Several members of the audience questioned the need for additional ballfields. They cited census results and a 2012 school district analysis that indicate that the population of Malibu is aging and the number of children declining, and the city's recent recreation survey results, which they said placed and senior facilities and passive recreation parks like Charmlee at the top of the list of city recreation needs.
“It’s a passionate issue,” activist Lynn Norton said, adding that ballfields were “16th or 17th in need” on the city's recreation assessment survey. “We don’t see any analysis. It’s infinite. There’s no supply or demand.”
Others said they were dismayed by plains that appeared in the Conservancy’s Jan. 7 staff report, for eight campsites at Charmlee and for additional camping outside city limits in Coral Canyon and other areas that was outlined in an interoffice memo written by Edmiston that was reported “leaked” to the public.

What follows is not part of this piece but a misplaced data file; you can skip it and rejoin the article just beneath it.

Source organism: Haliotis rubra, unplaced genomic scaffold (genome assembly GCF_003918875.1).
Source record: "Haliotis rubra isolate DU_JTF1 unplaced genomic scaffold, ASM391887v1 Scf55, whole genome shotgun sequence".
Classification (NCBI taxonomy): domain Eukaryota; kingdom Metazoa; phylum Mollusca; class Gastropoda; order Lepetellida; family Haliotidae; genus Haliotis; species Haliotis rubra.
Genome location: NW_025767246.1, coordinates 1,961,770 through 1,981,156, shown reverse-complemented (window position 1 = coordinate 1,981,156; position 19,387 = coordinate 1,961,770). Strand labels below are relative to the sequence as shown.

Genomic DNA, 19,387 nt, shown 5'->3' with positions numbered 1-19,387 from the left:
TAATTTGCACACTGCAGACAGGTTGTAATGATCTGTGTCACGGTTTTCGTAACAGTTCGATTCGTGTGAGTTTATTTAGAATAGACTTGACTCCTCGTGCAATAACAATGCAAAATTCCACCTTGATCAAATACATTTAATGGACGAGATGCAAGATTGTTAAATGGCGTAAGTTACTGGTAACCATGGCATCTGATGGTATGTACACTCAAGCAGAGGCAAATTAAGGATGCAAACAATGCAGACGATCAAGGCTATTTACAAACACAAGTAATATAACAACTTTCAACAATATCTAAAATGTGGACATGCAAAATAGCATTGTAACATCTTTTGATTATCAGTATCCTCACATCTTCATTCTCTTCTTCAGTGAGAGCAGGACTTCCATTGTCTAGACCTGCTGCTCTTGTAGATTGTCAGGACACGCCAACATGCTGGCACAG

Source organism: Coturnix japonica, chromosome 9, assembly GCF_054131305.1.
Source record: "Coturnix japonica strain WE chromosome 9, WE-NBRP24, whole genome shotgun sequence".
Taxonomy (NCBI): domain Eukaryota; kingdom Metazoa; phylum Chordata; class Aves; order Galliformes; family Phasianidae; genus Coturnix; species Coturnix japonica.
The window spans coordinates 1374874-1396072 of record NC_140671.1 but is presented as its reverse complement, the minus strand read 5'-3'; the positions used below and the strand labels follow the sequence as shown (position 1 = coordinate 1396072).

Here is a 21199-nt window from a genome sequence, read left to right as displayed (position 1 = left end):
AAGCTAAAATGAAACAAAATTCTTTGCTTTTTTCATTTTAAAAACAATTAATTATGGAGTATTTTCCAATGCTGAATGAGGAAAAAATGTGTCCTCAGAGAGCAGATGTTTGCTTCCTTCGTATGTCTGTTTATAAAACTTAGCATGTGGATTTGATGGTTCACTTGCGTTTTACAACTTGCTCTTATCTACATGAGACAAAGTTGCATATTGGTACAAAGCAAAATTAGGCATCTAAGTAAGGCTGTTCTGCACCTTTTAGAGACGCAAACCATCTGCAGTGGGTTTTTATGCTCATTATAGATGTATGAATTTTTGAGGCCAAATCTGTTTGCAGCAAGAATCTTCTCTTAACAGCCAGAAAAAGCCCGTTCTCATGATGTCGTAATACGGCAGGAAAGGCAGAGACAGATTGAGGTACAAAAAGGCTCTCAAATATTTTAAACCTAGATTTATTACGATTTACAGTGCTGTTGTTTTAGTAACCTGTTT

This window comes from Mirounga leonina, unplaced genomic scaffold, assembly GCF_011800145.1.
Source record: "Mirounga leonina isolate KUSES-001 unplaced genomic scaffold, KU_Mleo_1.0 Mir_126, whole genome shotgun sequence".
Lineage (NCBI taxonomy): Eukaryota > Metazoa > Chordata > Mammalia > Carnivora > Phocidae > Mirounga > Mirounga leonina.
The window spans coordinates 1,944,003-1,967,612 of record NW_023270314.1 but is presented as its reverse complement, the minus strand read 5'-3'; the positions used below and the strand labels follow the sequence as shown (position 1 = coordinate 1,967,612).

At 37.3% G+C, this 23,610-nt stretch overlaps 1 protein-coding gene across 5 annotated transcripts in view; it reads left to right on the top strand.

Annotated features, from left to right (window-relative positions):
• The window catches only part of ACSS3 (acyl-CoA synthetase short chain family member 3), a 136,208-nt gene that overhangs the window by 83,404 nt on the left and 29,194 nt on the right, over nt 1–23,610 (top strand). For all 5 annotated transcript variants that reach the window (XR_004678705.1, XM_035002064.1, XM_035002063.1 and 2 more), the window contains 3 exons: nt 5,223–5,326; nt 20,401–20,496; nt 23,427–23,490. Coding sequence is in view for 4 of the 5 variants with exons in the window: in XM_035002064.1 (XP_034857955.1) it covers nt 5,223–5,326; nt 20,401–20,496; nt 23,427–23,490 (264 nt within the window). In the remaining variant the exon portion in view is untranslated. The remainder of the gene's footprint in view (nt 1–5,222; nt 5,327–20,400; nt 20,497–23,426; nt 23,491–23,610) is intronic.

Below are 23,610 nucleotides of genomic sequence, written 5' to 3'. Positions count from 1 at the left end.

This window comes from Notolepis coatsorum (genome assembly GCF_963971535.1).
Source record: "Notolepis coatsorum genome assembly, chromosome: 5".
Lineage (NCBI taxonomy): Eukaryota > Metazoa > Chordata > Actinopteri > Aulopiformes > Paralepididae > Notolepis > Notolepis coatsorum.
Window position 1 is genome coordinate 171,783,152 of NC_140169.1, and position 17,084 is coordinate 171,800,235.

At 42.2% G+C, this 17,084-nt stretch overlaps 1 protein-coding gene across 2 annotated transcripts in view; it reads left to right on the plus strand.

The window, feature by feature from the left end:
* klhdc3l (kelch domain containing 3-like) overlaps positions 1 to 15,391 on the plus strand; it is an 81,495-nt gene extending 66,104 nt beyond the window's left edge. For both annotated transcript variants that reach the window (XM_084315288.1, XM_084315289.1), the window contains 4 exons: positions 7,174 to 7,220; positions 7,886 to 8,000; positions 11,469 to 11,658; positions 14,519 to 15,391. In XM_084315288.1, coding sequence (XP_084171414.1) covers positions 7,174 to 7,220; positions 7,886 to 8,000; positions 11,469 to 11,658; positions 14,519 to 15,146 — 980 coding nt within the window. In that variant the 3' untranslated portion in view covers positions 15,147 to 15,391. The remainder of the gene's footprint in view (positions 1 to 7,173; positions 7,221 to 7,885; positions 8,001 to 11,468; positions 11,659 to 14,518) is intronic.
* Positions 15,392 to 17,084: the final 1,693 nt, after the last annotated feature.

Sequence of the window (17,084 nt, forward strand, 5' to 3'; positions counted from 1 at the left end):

“We aren’t against camping, just do it in a place that is safe,” Corral resident Lori Jacobus told The News. “Corral is a box canyon. One cigarette could change everything.” Jacobus is active in the Corral Canyon Fire Safety Alliance, has started a petition at change.org opposing the plan. It had received 794 signatures by Tuesday.
 “My primary question is how is this a win for Malibu and the people of Malibu,” Lori Jacobus' husband Will Jacobus said at the meeting. Clearly it's not. Our rate of return is less than three percent. We can't use most of this land. It does not serve the immediate and longterm needs of coaches and kids. There is no winning perspective. Edmiston benefits 100 percent. It needs to be more than 100 to three.”
“Charmlee is 500 acres that we love,” one speaker said. “This is one more step into making this Beverly Hills.”
Preserve Malibu activist summed up the opinion of many at the meeting when she said “It's the most ridiculous deal ever. I don’t see why Charmlee is even on the table.”